Lewis Jennings Bishop is in the county jail for burglarizing Wesley Fanning's second hand store of $150 cash and $200 in jewelry.
Bishop first appeared at Fanning's July 9 and has been there a number of times since. Fanning paid him $12 for a cornet, which was found to have been stolen from F. Hattabaugh, for whom Bishop had worked a couple of days at the boat landing at the beach. This morning the cornet was secured from Fanning. Bishop also sold Fanning a suit for $10. Bishop told Fanning he (Bishop) had been at work in San Francisco in a ship building plant, but the condition of his hands are not those of a ship builder.
Last evening about 5 o'clock Bishop was in Fanning's place, seated, reading a paper. A customer appeared and Fanning went outside to show some goods. He was only gone a few minutes and on returning addressed himself to the man whom he had left inside but who had suddenly disappeared by the rear door. The store keeper noticed several cigarettes on the floor and then the drawer pulled out, but the lock showed that no key had been used as the lock had not been unlocked. He looked into the drawer to find that about $150 cash and $200 in jewelry had been stolen; that the cash drawer had been opened by using a jimmy.
Mr. Fanning lost no time getting across the street to the Tourist hotel where he called up the chief of police and members of the department soon had a description of the young man wanted. They covered the trains and at about 9 o'clock Officer Huddleson picked up a man playing the concessions at the beach, who answered to the description of the one wanted. He had in his arm a big doll that he had won and with the doll in his arm was taken for identification by Fanning.
Fanning, when asked if "this was the man," replied, "Yes; and I would like to take a smash at his face." On his coat was a gold cloverleaf pin, which he had that day attempted to sell to Fanning. The room of the man at Pacific avenue lodging house was searched and cash and jewelry was found; also other articles, including a check book which had been stolen from the casino one evening when he got locked up in the tool room of Louis H Salee of the penny vaudeville show.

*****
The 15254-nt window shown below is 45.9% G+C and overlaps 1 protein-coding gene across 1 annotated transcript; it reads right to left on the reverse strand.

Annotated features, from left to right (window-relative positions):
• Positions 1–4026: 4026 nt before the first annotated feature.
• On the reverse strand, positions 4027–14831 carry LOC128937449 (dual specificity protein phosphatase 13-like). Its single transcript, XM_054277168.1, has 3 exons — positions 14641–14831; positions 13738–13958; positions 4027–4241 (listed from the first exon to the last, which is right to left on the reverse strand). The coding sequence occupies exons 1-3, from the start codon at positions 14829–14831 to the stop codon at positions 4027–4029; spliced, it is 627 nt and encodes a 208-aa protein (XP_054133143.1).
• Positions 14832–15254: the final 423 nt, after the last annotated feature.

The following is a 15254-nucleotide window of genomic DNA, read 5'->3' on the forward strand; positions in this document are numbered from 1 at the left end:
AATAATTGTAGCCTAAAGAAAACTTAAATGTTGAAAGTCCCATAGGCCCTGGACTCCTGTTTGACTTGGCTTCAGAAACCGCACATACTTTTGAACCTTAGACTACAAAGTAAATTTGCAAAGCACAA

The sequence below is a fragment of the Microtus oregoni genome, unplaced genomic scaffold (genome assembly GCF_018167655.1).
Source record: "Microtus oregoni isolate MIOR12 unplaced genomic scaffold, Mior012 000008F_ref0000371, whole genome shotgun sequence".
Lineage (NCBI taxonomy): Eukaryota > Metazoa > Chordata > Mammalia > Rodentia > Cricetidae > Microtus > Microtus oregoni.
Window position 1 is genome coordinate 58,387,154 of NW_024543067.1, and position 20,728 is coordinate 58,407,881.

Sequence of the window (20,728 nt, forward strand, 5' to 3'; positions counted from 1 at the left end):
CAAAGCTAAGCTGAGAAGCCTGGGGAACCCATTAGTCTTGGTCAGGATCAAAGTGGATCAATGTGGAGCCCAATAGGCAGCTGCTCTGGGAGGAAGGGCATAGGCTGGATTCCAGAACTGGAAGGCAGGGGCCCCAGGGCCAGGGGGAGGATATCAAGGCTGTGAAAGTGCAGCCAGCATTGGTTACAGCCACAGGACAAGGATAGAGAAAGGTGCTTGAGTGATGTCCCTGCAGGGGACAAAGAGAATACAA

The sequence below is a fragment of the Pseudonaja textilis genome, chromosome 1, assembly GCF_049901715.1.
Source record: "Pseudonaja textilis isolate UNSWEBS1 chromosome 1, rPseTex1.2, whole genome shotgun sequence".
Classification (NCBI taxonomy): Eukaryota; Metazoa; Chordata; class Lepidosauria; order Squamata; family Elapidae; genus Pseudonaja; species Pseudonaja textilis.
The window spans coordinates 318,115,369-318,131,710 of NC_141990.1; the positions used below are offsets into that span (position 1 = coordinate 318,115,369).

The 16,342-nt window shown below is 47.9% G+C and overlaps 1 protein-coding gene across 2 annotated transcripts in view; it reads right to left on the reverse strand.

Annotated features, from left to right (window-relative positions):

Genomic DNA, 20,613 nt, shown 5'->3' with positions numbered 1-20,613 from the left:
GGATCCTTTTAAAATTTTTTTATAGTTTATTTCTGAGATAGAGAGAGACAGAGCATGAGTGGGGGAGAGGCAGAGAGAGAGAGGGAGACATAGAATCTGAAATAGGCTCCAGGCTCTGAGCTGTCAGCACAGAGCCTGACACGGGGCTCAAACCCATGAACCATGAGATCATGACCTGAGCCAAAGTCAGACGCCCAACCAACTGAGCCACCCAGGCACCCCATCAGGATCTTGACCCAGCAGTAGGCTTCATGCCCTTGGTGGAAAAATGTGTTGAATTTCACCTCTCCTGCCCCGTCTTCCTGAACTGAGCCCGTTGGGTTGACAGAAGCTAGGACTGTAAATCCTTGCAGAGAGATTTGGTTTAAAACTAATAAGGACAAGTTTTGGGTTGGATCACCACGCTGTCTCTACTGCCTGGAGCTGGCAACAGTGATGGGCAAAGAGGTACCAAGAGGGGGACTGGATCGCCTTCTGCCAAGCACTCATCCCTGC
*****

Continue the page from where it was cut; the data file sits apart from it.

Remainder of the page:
The preliminary examination was held this morning before Justice C.C. Houck and Bishop was held to answer before the superior court.
Information for felony was filed by District Attorney Smith. Defendant did not desire the aid of an attorney and was arraigned. He then pleaded guilty to burglary in the second degree. Defendant made a motion that he be released on probation and C.B. Younger and J.L. Johnston were appointed by Judge Knight as counsel to present the motion for probation which will be heard Monday July 22 at 3 p.m.
They also got possession of a revolver stolen in Los Angeles and a revolver and string of pearls in Monterey.
Santa Cruz Surf (May 1, 1919)
DIED: Fanning in Santa Cruz April 26, 1919 Wesley Fanning age 80 years a native of New York.
Wesley Fanning Deceased
An odd old man, who lived in an odd old place and kept an odd old shop, was Wesley Fanning, to the ordinary observer, but those who knew him better knew him as a man of much thought, vast reading and an extended experience in many vocations. He was a native of New York State, a veteran of the Civil War, was at one time famous as a chef, abandoning that occupation for an outdoor life for the benefit of his health. For a score of yeas or thereabouts he has kept the Old Curiosity Shop on the corner of Pacific avenue and Spruce street. His sign read, "Wesley Fanning, Broker," but he bought and sold everything that is portable, from hay rakes to watches and also dealt in a philosophy of life peculiar to himself.
He was the owner of considerable property in the vicinity, including five lots on Mission street, two lots on the Cliff drive and residence, 380 acres west of Ben Lomond in Hubbard gulch, valuable timber and fruit land.
He is survived by his wife, who is a spiritualistic medium.